ND Voices See Light at End of Tunnel on Prescription Costs
Friday, September 1, 2023
Older North Dakotans and a key advocacy group are hopeful that seniors will see relief from the heavy burden of prescription drug costs - and they're hailing a big step announced this week.
The Biden administration unveiled the first 10 medications that will be subject to price negotiations under the Medicare program. The action is part of the Inflation Reduction Act approved by Congress.
Bismarck resident Bob Entringer has used one of the medications on the list since 2017. When he retired and switched to Medicare, he found out the blood thinner would be almost $500 for a 90-day prescription.
"I didn't envision the cost, actually," he said. "When I went on Medicare, it was literally sticker shock."
Entringer has found ways to work around it, but said it can be complicated. The negotiated prices won't take effect until 2026, and other drugs will be eventually added. Policy experts note that other IRA provisions are already helping beneficiaries.
The pharmaceutical industry is fighting these moves, saying they'll result in a range of ripple effects.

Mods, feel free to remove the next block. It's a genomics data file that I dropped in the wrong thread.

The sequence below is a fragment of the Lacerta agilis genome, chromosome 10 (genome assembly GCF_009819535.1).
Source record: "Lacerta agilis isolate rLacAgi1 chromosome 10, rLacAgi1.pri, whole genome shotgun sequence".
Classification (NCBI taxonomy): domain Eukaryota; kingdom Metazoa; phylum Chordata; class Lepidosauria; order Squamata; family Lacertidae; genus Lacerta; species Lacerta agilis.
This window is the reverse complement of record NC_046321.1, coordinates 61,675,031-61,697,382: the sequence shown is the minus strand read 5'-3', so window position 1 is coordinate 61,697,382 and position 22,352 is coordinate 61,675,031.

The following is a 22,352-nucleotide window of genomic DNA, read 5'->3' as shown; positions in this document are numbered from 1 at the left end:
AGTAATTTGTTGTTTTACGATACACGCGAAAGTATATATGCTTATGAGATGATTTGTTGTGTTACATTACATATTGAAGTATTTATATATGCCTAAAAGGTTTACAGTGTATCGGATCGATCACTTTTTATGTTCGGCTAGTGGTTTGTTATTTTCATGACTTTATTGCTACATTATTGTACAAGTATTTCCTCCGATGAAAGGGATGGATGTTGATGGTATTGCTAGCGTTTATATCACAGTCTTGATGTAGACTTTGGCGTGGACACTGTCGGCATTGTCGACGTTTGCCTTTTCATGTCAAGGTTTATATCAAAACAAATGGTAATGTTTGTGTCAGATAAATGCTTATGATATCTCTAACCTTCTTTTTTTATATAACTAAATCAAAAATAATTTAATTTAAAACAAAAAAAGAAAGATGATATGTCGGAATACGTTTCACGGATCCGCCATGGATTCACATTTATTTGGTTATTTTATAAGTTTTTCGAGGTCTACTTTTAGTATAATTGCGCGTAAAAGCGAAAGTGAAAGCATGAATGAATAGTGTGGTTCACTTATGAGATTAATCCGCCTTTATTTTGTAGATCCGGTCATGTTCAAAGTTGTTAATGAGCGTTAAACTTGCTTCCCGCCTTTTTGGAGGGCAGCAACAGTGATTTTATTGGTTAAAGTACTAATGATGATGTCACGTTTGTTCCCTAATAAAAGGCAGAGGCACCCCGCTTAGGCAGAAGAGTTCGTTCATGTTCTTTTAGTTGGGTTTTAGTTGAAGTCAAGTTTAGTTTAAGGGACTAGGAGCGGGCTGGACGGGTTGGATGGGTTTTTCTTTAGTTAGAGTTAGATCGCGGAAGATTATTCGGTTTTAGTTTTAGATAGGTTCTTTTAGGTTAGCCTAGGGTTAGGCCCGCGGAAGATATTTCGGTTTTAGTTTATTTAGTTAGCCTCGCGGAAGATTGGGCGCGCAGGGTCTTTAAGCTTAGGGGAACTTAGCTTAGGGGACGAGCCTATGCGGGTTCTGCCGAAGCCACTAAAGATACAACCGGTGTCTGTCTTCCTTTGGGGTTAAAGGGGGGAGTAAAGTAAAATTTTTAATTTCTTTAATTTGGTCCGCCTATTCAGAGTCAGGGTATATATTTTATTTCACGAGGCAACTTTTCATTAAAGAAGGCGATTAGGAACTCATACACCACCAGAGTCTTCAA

A key industry group has said a number of these drugs already have rebates and discounts. But Josh Askvig,
AARP North Dakota state director, countered that for too long, drug makers have prioritized profits over the people who desperately need some of these medications.
"We know the number one reason seniors skip or ration their prescriptions is because they can't afford them," he said, "and this must stop, and this is an important step in that direction."
The IRA has already capped insulin prices for Medicare recipients and Askvig said they're monitoring a similar pilot program approved by the North Dakota Legislature. Limited in scope, he said he hopes it will eventually be expanded to more populations.
According to AARP, Medicare Part D spent $50 billion on the first 10 drugs selected for negotiation between June 2022 and May of this year. For Entringer, those figures are alarming as he prepares for other medication expenses when his wife transitions to the program in a few years.
"She's on 11 prescription medications - she's got an auto-immune disease," he said, "so it could get very costly for us."
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